Tiffany Gardner, MD1, Josephine Cool, MD2
1 Resident, the University of Colorado Internal Medicine Residency Program. 2 Instructor at Harvard Medical School, Director of Procedural and Ultrasound Education in Hospital Medicine and Director of Ultrasound Education for Internal Medicine Residency, Beth Israel Deaconess Medical Center
- Identify the correct cardiac chambers and valves visualized by the standard Parasternal Long Axis (PLAX or PSLA) view.
- Demonstrate proper image interpretation of basic cardiac function, relative cardiac chamber size and pericardial space using brief clinical cases.
- Demonstrate proper image acquisition of the standard Parasternal Long Axis (PLAX or PSLA) view with directly-observed hands-on practice.
Plan to spend at least 30 minutes preparing for this talk. There are three stages to this training experience.
1. Pre-work (see the section below): have the learners watch a brief introductory video (see ‘Pre-work' below) and review the 1-pager handout (under development).
2. Briefly (~10 minutes) present on proper transducer selection, patient positioning, PLAX cardiac anatomy, and practice cases using the interactive PowerPoint presentation below. This should reinforce and build on the pre-work.
Using the buttons on the left side of the screen you can toggle graphics on and off. The most challenging part of the PLAX exam is obtaining a good window. Focus on proper positioning and techniques to bring the left side of the heart into out from behind the sternum and anteriorly against the chest wall. A good familiarity with the relational position of the cardiac chambers and valves will make it easier for learners to identify when they are close to the right view and which small adjustments to make. We find that it is helpful for the learner to look directly at the patient and visualize how the heart is oriented within the chest then make small adjustments to move in-line with the long axis of the left atrium and left ventricle. Having the patient or model roll onto their left lateral decubitus and briefly hold their breath after exhaling can dramatically improve visualization.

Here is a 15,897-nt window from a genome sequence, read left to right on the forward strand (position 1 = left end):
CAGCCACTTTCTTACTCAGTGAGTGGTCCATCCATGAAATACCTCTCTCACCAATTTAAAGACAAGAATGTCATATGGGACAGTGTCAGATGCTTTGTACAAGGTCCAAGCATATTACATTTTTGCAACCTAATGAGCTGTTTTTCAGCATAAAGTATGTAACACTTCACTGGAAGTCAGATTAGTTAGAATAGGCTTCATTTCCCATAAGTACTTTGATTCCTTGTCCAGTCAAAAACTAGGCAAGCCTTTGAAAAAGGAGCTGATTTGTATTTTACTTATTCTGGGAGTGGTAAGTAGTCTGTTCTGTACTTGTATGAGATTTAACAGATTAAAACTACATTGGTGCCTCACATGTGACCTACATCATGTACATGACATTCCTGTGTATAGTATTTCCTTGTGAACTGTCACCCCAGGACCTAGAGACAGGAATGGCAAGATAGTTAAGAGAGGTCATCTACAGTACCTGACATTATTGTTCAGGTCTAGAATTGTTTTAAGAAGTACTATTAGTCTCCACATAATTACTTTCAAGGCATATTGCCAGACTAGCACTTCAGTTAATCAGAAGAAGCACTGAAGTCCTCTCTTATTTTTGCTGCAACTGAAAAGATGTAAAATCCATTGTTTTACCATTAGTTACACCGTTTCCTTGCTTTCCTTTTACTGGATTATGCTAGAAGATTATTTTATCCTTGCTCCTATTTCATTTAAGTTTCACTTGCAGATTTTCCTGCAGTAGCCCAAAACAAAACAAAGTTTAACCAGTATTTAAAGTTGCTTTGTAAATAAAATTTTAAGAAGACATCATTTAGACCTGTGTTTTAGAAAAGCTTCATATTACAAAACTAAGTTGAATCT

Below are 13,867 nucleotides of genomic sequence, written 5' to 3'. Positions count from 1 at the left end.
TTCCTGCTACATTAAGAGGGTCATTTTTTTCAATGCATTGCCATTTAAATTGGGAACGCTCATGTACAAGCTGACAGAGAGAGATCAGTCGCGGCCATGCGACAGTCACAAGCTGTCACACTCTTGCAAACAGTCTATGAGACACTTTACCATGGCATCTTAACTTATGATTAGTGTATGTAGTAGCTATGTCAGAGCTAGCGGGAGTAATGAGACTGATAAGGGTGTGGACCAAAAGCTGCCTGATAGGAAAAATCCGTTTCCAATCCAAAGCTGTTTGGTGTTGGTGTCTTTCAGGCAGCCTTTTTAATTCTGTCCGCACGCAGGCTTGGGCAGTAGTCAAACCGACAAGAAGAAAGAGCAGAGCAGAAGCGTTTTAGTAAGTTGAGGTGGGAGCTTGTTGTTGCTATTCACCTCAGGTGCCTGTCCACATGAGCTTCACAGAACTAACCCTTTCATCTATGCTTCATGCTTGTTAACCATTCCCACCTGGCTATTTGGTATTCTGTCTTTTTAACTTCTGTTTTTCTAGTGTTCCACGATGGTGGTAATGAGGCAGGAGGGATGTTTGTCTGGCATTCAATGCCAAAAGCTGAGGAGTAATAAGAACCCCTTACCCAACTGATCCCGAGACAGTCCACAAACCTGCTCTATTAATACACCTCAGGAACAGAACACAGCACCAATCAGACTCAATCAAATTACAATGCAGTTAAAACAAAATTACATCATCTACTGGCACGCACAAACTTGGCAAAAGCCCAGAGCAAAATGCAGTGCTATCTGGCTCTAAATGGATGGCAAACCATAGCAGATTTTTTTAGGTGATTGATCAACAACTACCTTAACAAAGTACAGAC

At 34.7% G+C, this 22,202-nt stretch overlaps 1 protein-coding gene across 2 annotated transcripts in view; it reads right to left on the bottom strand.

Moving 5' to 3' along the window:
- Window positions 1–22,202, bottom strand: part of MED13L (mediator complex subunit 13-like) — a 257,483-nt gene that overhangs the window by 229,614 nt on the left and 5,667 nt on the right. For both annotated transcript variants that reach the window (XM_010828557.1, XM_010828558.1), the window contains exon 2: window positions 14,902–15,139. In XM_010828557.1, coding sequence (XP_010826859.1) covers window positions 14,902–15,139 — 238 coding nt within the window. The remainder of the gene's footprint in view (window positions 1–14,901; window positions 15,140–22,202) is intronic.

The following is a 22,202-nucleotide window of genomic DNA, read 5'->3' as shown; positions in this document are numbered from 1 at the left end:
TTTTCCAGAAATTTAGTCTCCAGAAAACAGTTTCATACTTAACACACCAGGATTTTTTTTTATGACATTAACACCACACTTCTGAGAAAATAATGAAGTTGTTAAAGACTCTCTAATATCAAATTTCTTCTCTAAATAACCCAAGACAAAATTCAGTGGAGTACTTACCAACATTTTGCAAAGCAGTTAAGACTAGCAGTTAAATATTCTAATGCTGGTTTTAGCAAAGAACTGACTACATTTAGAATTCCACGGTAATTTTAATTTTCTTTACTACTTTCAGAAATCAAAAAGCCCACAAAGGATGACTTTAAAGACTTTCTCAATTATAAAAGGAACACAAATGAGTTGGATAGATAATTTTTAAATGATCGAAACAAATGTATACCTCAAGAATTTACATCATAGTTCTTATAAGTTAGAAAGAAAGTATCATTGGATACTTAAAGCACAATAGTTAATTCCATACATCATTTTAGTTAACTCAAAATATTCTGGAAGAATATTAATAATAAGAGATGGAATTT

Plan on 5 minutes for the button graphics then move onto the cases. This is an opportunity to reinforce basic image interpretation and open discussion on how to integrate these findings in clinical practice.
Case 1 demonstrates the ability to grossly assess left ventricular systolic function by visualizing the thickening and shortening (or lack of) the septum and posterior-lateral wall. We also point out the notable distance between the anterior mitral leaflet and the septum but do not formally introduce EPSS which will be done in a separate post. Point out the increased size of the left atrium relative to the aorta to support the presumed diagnosis of elevated left atrial pressure and resultant pulmonary edema to explain this clinical presentation. This case is intended to introduce these concepts and demonstrate an obvious difference between normal ejection fraction and severely reduced ejection fraction. Depending on the level of learner it may be appropriate to acknowledge the limitations of using the PLAX view to assess cardiac function by noting the improved sensitivity and specificity of assessing wall motion abnormalities by using the parasternal short axis and how mitral stenosis and aortic regurgitation may increase the EPSS but not necessarily indicate a reduced EF.
Case 2 presents a case of a massive pulmonary embolus with obstructive shock. Point out the relative size of the right ventricle compared to the left and the flattening of the septum, suggesting the pressure in the RV is greater than the pressure in the LV. Again, this case is designed to highlight the extremes of normal and abnormal. Point out that successfully identifying septal flattening may be useful for assessing the causes of shock or titrating diuretics in a patient with severe pulmonary hypertension. However, the learner should be cautioned about the potential to overestimate the relative size of the RV by obtaining an oblique view of the LV and that this finding is only useful in the appropriate clinical context.
3. Directly observe hands-on practice with image acquisition, either with learners practicing on each other or willing patient models. The most common mistakes we observe and recommend focusing on are:
1. Proper positioning of the patient and techniques to better visualize the PSLA.
2. Making large adjustments with the transducer when slight rocking or fanning would bring the window into view.
3. Overinterpreting a poorly visualized septum as ‘not thickening' or a poorly visualized anterior MV leaflet as ‘not approaching the septum'
Take Home Points
- POCUS assessment of the Parasternal Long Axis (PLAX or PSLA) is a teachable exam skill with significant potential to impact clinical decision making.
- Left ventricular systolic function can be assessed by grossly evaluating LV wall thickening and by measuring the closest distance the anterior leaflet of the mitral valve approaches the septum (>1cm suggests reduced EF)
- Identification of septal flattening or bowing into the left ventricle suggests elevated right ventricular pressure and a possible mechanism for obstructive shock.
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